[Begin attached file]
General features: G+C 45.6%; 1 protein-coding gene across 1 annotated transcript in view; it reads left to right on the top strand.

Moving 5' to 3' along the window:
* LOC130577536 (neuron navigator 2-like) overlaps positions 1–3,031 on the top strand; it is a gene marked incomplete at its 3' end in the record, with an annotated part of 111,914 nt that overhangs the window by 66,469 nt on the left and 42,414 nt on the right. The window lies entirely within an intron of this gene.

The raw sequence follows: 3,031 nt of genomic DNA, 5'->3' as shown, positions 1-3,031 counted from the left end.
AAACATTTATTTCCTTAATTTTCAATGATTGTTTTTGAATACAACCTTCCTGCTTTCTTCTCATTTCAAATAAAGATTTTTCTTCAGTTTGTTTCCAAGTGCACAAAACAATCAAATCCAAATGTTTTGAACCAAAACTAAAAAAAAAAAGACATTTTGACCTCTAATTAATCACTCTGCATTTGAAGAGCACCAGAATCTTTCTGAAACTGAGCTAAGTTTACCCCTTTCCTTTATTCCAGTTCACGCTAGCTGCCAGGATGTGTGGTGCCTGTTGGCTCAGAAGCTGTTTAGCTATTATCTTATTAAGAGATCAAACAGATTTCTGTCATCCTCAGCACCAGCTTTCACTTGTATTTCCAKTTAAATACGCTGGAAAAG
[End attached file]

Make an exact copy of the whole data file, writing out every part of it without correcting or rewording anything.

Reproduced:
General features: G+C 45.6%; 1 protein-coding gene across 1 annotated transcript in view; it reads left to right on the top strand.

Moving 5' to 3' along the window:
* LOC130577536 (neuron navigator 2-like) overlaps positions 1–3,031 on the top strand; it is a gene marked incomplete at its 3' end in the record, with an annotated part of 111,914 nt that overhangs the window by 66,469 nt on the left and 42,414 nt on the right. The window lies entirely within an intron of this gene.

The raw sequence follows: 3,031 nt of genomic DNA, 5'->3' as shown, positions 1-3,031 counted from the left end.
AAACATTTATTTCCTTAATTTTCAATGATTGTTTTTGAATACAACCTTCCTGCTTTCTTCTCATTTCAAATAAAGATTTTTCTTCAGTTTGTTTCCAAGTGCACAAAACAATCAAATCCAAATGTTTTGAACCAAAACTAAAAAAAAAAAGACATTTTGACCTCTAATTAATCACTCTGCATTTGAAGAGCACCAGAATCTTTCTGAAACTGAGCTAAGTTTACCCCTTTCCTTTATTCCAGTTCACGCTAGCTGCCAGGATGTGTGGTGCCTGTTGGCTCAGAAGCTGTTTAGCTATTATCTTATTAAGAGATCAAACAGATTTCTGTCATCCTCAGCACCAGCTTTCACTTGTATTTCCAKTTAAATACGCTGGAAAAG